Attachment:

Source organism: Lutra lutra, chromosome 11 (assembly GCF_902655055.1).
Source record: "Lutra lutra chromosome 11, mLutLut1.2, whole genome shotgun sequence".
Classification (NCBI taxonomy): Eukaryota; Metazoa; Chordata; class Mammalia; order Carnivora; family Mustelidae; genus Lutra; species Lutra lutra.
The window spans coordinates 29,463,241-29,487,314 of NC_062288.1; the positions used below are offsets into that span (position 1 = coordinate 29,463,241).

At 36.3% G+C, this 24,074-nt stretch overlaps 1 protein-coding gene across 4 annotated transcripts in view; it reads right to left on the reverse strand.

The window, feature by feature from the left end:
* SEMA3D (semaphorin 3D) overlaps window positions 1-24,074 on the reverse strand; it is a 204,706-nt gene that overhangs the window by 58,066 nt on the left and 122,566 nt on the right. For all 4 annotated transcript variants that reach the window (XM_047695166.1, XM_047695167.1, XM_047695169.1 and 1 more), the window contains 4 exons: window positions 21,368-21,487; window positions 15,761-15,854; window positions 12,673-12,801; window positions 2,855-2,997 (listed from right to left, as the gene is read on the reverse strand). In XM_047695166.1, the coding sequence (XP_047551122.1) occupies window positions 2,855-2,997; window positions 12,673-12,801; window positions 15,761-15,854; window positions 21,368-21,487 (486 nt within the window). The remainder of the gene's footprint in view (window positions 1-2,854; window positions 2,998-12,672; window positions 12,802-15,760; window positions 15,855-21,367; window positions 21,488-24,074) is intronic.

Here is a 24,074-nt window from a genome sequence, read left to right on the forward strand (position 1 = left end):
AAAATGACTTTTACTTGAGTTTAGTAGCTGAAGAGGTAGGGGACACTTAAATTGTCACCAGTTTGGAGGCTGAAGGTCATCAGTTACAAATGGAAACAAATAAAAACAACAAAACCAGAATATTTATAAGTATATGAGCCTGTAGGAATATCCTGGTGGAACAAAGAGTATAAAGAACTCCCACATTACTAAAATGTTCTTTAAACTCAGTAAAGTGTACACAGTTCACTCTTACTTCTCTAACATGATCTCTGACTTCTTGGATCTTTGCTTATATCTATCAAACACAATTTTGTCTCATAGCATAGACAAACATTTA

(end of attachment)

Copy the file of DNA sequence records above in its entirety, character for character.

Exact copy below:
Source organism: Lutra lutra, chromosome 11 (assembly GCF_902655055.1).
Source record: "Lutra lutra chromosome 11, mLutLut1.2, whole genome shotgun sequence".
Classification (NCBI taxonomy): Eukaryota; Metazoa; Chordata; class Mammalia; order Carnivora; family Mustelidae; genus Lutra; species Lutra lutra.
The window spans coordinates 29,463,241-29,487,314 of NC_062288.1; the positions used below are offsets into that span (position 1 = coordinate 29,463,241).

At 36.3% G+C, this 24,074-nt stretch overlaps 1 protein-coding gene across 4 annotated transcripts in view; it reads right to left on the reverse strand.

The window, feature by feature from the left end:
* SEMA3D (semaphorin 3D) overlaps window positions 1-24,074 on the reverse strand; it is a 204,706-nt gene that overhangs the window by 58,066 nt on the left and 122,566 nt on the right. For all 4 annotated transcript variants that reach the window (XM_047695166.1, XM_047695167.1, XM_047695169.1 and 1 more), the window contains 4 exons: window positions 21,368-21,487; window positions 15,761-15,854; window positions 12,673-12,801; window positions 2,855-2,997 (listed from right to left, as the gene is read on the reverse strand). In XM_047695166.1, the coding sequence (XP_047551122.1) occupies window positions 2,855-2,997; window positions 12,673-12,801; window positions 15,761-15,854; window positions 21,368-21,487 (486 nt within the window). The remainder of the gene's footprint in view (window positions 1-2,854; window positions 2,998-12,672; window positions 12,802-15,760; window positions 15,855-21,367; window positions 21,488-24,074) is intronic.

Here is a 24,074-nt window from a genome sequence, read left to right on the forward strand (position 1 = left end):
AAAATGACTTTTACTTGAGTTTAGTAGCTGAAGAGGTAGGGGACACTTAAATTGTCACCAGTTTGGAGGCTGAAGGTCATCAGTTACAAATGGAAACAAATAAAAACAACAAAACCAGAATATTTATAAGTATATGAGCCTGTAGGAATATCCTGGTGGAACAAAGAGTATAAAGAACTCCCACATTACTAAAATGTTCTTTAAACTCAGTAAAGTGTACACAGTTCACTCTTACTTCTCTAACATGATCTCTGACTTCTTGGATCTTTGCTTATATCTATCAAACACAATTTTGTCTCATAGCATAGACAAACATTTA